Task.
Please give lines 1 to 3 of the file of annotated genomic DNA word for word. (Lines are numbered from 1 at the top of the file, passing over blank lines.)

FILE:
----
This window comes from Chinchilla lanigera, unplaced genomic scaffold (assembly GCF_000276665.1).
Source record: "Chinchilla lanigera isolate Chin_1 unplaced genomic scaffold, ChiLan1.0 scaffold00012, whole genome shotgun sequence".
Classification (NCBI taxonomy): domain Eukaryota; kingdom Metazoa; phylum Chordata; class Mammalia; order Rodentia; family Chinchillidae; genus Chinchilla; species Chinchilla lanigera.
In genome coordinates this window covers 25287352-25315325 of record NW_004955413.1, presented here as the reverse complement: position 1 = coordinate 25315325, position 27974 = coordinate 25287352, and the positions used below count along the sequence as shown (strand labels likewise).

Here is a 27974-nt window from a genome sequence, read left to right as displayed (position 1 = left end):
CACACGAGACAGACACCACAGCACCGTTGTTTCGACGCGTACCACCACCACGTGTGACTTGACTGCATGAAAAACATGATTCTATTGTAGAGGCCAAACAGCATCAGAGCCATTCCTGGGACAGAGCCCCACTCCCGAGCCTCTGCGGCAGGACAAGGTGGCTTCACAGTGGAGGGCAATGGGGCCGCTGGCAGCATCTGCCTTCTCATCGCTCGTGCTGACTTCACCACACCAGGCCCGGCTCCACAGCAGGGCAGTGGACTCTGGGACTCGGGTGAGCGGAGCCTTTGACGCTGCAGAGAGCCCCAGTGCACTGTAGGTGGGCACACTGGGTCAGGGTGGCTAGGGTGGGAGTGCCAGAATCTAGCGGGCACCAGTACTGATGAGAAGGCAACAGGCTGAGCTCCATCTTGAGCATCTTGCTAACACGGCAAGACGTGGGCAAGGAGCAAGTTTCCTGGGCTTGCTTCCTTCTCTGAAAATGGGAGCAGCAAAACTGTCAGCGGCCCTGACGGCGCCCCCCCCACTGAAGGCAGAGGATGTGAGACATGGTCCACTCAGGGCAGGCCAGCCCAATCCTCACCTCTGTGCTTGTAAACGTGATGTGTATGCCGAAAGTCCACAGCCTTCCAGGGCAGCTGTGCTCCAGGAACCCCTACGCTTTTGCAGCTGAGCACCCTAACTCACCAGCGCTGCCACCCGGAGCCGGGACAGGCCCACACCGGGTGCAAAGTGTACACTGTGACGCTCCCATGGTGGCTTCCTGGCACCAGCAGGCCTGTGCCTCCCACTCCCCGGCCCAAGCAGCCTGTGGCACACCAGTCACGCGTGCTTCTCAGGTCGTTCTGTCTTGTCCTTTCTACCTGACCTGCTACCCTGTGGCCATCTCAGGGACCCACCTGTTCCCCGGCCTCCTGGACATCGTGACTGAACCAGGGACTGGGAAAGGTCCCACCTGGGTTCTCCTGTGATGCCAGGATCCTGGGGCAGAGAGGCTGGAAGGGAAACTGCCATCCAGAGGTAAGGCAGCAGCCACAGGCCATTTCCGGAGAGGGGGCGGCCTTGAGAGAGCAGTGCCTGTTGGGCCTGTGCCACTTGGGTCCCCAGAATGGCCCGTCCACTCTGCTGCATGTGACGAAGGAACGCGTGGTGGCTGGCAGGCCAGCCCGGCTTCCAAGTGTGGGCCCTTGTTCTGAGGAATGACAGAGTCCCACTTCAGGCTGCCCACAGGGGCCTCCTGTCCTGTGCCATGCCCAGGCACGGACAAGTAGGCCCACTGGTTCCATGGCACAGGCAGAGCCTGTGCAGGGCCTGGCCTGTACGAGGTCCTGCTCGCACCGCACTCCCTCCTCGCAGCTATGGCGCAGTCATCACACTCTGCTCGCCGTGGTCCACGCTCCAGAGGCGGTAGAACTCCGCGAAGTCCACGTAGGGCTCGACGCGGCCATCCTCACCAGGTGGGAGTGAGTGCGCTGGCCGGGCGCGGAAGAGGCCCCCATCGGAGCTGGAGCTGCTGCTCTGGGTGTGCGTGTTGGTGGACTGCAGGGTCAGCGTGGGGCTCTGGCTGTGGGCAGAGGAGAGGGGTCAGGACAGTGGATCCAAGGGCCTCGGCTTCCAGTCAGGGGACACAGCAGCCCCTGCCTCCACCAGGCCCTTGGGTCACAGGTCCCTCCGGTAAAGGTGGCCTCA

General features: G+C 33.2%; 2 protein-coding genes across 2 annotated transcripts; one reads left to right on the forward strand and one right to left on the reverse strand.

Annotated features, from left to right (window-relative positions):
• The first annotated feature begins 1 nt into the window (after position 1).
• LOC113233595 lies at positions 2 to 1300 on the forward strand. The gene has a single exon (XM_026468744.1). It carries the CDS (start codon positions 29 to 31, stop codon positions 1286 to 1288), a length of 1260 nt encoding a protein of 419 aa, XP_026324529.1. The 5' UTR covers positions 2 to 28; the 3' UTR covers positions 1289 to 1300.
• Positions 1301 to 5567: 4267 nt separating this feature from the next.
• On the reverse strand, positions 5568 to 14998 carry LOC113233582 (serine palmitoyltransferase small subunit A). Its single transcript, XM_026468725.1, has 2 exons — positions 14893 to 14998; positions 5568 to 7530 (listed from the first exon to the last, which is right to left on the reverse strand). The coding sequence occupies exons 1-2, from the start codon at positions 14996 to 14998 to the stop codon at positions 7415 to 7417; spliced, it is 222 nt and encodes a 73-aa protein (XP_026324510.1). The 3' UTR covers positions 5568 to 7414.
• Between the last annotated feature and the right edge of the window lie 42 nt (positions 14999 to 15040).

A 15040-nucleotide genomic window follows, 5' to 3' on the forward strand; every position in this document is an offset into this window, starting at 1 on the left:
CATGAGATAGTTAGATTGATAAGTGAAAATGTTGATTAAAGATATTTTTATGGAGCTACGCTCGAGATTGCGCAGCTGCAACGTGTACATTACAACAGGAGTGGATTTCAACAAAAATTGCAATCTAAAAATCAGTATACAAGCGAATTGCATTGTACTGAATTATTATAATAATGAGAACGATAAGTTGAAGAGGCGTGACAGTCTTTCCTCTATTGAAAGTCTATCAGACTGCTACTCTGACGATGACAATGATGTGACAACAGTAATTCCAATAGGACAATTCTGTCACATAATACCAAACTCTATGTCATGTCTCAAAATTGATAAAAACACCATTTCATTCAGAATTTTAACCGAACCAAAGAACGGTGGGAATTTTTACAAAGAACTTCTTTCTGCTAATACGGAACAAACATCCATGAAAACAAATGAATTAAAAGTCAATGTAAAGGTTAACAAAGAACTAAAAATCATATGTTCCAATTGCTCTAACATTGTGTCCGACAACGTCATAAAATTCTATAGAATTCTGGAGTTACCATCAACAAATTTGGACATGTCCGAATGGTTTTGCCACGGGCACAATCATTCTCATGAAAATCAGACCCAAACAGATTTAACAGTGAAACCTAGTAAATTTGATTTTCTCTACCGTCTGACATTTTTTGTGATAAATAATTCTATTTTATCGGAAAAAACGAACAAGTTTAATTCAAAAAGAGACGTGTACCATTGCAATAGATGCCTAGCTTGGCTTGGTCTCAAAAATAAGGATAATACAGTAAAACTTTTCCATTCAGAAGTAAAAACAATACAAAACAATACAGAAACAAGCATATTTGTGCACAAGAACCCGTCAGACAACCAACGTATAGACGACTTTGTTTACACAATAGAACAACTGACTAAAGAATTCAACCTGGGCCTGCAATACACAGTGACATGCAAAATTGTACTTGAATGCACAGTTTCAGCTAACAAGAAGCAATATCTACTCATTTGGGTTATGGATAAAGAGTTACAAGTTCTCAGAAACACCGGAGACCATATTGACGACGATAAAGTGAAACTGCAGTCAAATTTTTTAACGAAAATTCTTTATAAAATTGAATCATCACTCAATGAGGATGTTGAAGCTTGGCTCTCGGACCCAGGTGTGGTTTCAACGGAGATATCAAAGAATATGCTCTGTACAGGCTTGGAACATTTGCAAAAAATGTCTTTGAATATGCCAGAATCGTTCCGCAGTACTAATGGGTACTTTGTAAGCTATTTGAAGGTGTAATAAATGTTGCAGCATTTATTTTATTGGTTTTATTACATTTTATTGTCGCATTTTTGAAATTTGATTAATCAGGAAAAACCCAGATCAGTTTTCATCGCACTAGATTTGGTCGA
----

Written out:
This window comes from Chinchilla lanigera, unplaced genomic scaffold (assembly GCF_000276665.1).
Source record: "Chinchilla lanigera isolate Chin_1 unplaced genomic scaffold, ChiLan1.0 scaffold00012, whole genome shotgun sequence".
Classification (NCBI taxonomy): domain Eukaryota; kingdom Metazoa; phylum Chordata; class Mammalia; order Rodentia; family Chinchillidae; genus Chinchilla; species Chinchilla lanigera.